The good news is that on Dec. 14 MSGOT learned The Montana Land Reliance and the landowners it partnered with, and The Nature Conservancy in Montana and the landowners it partnered with, were able to make the projects work within the confines of a roughly 18 percent reduction in requested funding. All told, in 2020 MSGOT approved about $4.2 million to permanently conserve over 24,000 acres of important sage grouse habitat, thanks to MLR, TNC and landowners supportive of conservation.
What does conservation mean to you?
Several members of The Montana Land Reliance’s Future Montana Committee answer that question in a new video posted on social media and on the MLR website. The video features lush images of conservation benefits such as wildlife habitat, clean water and agricultural production, and thoughtful responses from folks like Gusty Clarke, Cole Mannix, Errol Rice (shown here), Ben Christensen, Jess Peterson, Brian McCurdy, Nick Bucklin, Freddy Avis and Jessie Wiese.
The Montana Fish and Wildlife Commission unanimously approved two – and endorsed two – high-impact conservation projects at its Dec. 10 meeting, including the 7,256-acre Lost Trail Conservation Easement.
The Trust for Public Land has been a project leader on the Lost Trail effort, which involves using funding from the USFS Forest Legacy Program, Habitat Montana Program and the Fish and Wildlife Conservation Trust to purchase a conservation easement from Southern Pine Plantations (former Weyerhaeuser forest lands) that will be held by Montana FWP. The Kalispell Daily Inter Lake reported significant support for the project, which allows continued public access, active forest management and protection of wildlife habitat while precluding subdivisions on the property.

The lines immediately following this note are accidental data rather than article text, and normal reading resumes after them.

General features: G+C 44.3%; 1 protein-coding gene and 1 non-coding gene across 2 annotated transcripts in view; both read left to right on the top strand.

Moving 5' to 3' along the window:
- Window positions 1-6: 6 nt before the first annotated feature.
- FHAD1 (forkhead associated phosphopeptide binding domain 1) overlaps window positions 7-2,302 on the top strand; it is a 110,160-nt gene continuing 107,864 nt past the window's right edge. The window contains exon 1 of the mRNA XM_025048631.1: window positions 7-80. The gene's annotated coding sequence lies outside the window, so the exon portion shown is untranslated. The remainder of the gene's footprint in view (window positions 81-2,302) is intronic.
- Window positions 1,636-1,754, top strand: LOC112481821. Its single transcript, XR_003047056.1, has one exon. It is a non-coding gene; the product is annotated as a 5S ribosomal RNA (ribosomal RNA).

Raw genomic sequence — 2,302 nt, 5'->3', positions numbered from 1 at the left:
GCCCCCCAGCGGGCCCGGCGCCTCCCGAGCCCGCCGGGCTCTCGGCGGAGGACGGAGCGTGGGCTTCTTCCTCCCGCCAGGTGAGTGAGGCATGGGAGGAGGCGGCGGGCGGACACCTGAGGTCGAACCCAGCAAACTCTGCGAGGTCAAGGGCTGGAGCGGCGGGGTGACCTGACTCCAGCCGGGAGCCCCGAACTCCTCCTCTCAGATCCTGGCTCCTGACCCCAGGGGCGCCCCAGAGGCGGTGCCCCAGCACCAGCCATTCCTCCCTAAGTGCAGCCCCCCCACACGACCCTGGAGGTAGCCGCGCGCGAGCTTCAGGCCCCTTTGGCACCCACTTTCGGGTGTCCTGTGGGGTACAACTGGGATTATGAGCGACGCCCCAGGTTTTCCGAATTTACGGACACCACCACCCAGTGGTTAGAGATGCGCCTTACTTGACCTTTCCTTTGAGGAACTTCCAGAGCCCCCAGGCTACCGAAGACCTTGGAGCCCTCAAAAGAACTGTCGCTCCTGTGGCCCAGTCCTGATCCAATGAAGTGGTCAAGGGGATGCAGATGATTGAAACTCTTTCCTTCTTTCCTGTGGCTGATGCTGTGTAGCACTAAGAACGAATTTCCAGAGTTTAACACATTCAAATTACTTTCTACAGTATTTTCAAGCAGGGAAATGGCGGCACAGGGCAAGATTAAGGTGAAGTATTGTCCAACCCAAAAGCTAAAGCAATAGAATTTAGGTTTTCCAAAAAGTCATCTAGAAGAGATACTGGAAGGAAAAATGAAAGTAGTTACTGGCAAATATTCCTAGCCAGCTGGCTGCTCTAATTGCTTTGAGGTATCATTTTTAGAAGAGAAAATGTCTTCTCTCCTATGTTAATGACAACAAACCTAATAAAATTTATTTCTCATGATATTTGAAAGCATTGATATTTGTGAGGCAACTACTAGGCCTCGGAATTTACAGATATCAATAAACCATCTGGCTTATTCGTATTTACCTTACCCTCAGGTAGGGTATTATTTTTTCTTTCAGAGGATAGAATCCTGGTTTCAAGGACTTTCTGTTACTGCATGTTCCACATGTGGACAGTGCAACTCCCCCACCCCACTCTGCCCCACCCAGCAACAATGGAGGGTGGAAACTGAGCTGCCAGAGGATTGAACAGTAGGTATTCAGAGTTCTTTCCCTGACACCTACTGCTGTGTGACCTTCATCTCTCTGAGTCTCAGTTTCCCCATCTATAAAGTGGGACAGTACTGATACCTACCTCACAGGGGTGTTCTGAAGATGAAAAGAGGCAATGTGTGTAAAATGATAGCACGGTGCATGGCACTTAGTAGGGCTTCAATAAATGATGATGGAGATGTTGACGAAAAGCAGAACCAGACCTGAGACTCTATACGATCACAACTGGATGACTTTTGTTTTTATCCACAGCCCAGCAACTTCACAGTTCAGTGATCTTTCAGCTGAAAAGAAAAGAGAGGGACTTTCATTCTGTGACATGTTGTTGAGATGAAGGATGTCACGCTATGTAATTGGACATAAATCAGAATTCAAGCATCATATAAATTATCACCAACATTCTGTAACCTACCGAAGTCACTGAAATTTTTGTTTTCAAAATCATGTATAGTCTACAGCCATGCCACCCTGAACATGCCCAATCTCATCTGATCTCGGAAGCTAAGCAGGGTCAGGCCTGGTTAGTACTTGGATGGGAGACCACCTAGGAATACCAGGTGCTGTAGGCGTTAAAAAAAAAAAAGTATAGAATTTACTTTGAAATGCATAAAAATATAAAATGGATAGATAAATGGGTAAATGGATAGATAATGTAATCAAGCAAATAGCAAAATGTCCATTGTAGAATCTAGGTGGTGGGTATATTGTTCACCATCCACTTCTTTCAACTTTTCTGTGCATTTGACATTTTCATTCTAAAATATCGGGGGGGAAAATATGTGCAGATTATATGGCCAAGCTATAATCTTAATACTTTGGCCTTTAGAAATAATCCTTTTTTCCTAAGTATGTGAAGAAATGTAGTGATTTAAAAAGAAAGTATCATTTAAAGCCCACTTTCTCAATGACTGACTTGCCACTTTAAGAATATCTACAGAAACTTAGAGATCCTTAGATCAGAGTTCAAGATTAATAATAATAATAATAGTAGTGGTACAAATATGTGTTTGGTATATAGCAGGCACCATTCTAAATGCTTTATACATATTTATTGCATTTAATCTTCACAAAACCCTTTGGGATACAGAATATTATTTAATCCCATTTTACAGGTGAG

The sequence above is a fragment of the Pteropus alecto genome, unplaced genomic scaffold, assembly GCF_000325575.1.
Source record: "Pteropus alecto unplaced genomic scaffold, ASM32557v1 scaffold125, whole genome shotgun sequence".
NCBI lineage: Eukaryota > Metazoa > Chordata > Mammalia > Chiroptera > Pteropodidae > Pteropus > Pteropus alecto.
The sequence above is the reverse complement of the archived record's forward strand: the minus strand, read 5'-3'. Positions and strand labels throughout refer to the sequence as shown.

Jim Vashro of Flathead Wildlife was among the supporters of the project. “It will more than double the effectiveness of the Lost Trail Refuge,” he said. “We hope this easement will begin continued cooperation to establish future easements in the area.”
Other projects approved by the commission include the Everson Bench Conservation Easement. Two projects endorsed by the commission include the Currant Creek Conservation Easement and the Big Snowy Mountains Wildlife Management Area Land Project.
For more information about the projects visit the FWP website.
Kaniksu Land Trust’s new director of communications, Marcy Timblin, writes in the Bonner County Daily Bee that 2020 was a year of land management and organizational innovation for KLT at Pine Street Woods and elsewhere. At Pine Street Woods, a KLT-owned property managed for recreation, education and conservation, KLT and partners worked to reduce noxious weeds with the help of Avista, goats, sheep, llamas and yaks to trim the flower heads of blooming hawkweed and knapweed.
A young shepherd provides assistance with livestock rotation in the PSW meadow. (Photo courtesy FIONA HICKS PHOTOGRAPHY)
Bitter Root Land Trust found a personal, and a safe, way to express gratitude to community supporters. The photo below shows Knox and Ike Pruitt as Bitter Root Land Trust volunteers who delivered “Thank You grams” to the land trust’s donors on Dec. 6.
“We wanted to figure out a way to personally connect with our supporters this year while at the same time keeping everyone safe,” said Lauren Rennaker, the trust’s development director. “While we had to pivot away from the normal annual events we hold, we knew we wanted to have some face time with our supporters to be able to show how much they mean to all of us.”
The Flathead Land Trust’s Virtual Holiday Party & Conservation Leadership Award event was released on Dec. 10, and in addition to highlighting two of FLT’s major ongoing projects – Somers Beach and Bad Rock Canyon – FLT also presented Flathead Land Trust Conservation Leadership Awards to former FLT executive directors Marilyn Wood (left) and Susan How. An 18-minute video (filmed at Somers Beach) documents the conservation and recreation importance of the two projects, and also salutes the incredible and lasting contributions from Marilyn and Susan. Congratulations to Susan and Marilyn!